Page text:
The Royals Get Their Man

The Kansas City Royals have finally fired Allard Baird (who, for the past week, has set an example of classy behavior in a bad situation) and hired Dayton Moore[*1] from the Atlanta Braves as General Manager.

Moore is the consensus “right choice” for the Royals, who are about as bad a professional sports franchise right now as can be imagined.

Murfreesboro Rises Up

Via[*1] comes this endearing story of Murfreesboro, Tennessee[*2] :

Usually criminals worry about beingcaught by police but in Murfreesboro criminals need to watch out fortheir victims. In the last two months, five different victims took boldrisks in stopping crime.

Tim Davis’ Salt and Pepper Christianbookstore is full of statements that mirror is own beliefs. Fromcommandments to bumper stickers, it all points to character and when aman tried to rob him, he believes he knows exactly what Jesus would do.

Tim pulled out a pair of scissors and chased his robber down the street holding him at bay until police arrived.

“If you roll over and take it, they will do it again,” Davis defended his action.

The theme is a powerful one in Murfreesboro these days.

Semper Fidelis

A statement[*1] from the U. S. Marine Corps Commandant General Michael W. Hagee:

“On Marine Virtue”
By Gen. M. W. Hagee

Recent serious allegations concerning actions of Marines in combat have caused me concern. They should cause you to be concerned as well. To ensure we continue to live up to General Lejeune’s description of a Marine as someone who demonstrates “all that is highest in military efficiency and soldierly virtue,” I would like to review the importance of our core values.

As Marines, you are taught from your earliest days in the Corps about our core values of honor, courage and commitment. These values are part of and belong to all Marines, regardless of MOS, grade, or gender. They guide us in all that we do; whether in combat, in garrison, or on leave or liberty.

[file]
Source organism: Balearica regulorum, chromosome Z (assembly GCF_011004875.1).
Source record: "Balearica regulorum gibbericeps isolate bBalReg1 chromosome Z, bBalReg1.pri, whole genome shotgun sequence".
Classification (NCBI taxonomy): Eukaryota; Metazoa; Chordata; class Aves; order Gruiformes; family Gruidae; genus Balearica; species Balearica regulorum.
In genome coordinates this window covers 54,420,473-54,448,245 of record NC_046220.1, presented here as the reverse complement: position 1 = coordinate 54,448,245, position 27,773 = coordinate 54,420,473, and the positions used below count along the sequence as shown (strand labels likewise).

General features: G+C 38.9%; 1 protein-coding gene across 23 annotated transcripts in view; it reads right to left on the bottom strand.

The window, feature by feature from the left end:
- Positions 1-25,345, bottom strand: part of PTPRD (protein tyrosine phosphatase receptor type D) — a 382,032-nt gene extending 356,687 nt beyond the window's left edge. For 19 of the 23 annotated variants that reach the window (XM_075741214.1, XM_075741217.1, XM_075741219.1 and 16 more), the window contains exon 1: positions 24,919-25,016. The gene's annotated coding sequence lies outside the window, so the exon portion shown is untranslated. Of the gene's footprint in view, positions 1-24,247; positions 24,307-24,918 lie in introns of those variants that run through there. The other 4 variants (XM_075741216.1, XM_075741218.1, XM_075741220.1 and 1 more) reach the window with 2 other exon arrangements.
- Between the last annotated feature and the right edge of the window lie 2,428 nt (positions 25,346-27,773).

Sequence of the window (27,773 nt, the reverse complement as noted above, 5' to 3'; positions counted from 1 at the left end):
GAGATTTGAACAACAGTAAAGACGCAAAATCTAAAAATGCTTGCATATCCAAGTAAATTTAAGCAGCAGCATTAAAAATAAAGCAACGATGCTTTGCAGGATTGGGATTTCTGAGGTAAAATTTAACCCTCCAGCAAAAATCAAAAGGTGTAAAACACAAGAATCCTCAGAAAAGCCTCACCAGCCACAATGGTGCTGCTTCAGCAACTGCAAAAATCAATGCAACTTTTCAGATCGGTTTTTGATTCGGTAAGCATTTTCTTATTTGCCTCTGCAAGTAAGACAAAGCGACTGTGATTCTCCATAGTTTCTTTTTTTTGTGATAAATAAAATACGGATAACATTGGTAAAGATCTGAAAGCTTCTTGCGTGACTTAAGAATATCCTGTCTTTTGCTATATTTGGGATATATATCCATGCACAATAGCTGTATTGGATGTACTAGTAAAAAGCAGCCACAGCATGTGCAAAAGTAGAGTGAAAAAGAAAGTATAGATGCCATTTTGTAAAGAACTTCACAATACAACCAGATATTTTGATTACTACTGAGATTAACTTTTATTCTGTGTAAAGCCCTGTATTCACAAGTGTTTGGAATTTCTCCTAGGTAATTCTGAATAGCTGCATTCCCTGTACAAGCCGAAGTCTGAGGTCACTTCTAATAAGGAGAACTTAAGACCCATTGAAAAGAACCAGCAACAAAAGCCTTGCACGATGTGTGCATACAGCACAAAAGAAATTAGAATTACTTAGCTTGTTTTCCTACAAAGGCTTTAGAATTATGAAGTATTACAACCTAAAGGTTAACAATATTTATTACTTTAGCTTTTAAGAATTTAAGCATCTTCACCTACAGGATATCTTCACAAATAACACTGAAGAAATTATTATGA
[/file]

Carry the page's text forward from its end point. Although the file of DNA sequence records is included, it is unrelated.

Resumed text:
To a Marine, honor is more than just honesty; it means having uncompromising personal integrity and being accountable for all actions. To most Marines, the most difficult part of courage is not the raw physical courage that we have seen so often on today’s battlefield. It is rather the moral courage to do the “right thing” in the face of danger or pressure from other Marines. Finally, commitment is that focus on caring for one another and upholding the great ideals of our Corps and Country.

The nature of this war with its ruthless enemies, and its complex and dangerous battlefield will continue to challenge us in the commitment to our core values. We must be strong and help one another to measure up. The war will also test our commitment to our belief in the rule of law.

We have all been educated in the Law of Armed Conflict. We continue to reinforce that training, even when deployed to combat zones. We do not employ force just for the sake of employing force. We use lethal force only when justified, proportional and, most importantly, lawful. We follow the laws and regulations, Geneva Convention and Rules of Engagement. This is the American way of war. We must regulate force and violence, we only damage property that must be damaged, and we protect the non-combatants we find on the battlefield.

When engaged in combat, particularly in the kind of counterinsurgency operations we’re involved in now, we have to be doubly on guard. Many of our Marines have been involved in life or death combat or have witnessed the loss of their fellow Marines, and the effects of these events can be numbing. There is the risk of becoming indifferent to the loss of a human life, as well as bringing dishonor upon ourselves. Leaders of all grades need to reinforce continually that Marines care for one another and do what is right.

The large majority of Marines today perform magnificently on and off the battlefield. I am very proud of the bravery, dedication, honor, courage and commitment you clearly display every day. And America is proud as well. Americans, indeed most people around the world, recognize that Marines are men and women of the highest caliber — physically, mentally, and morally.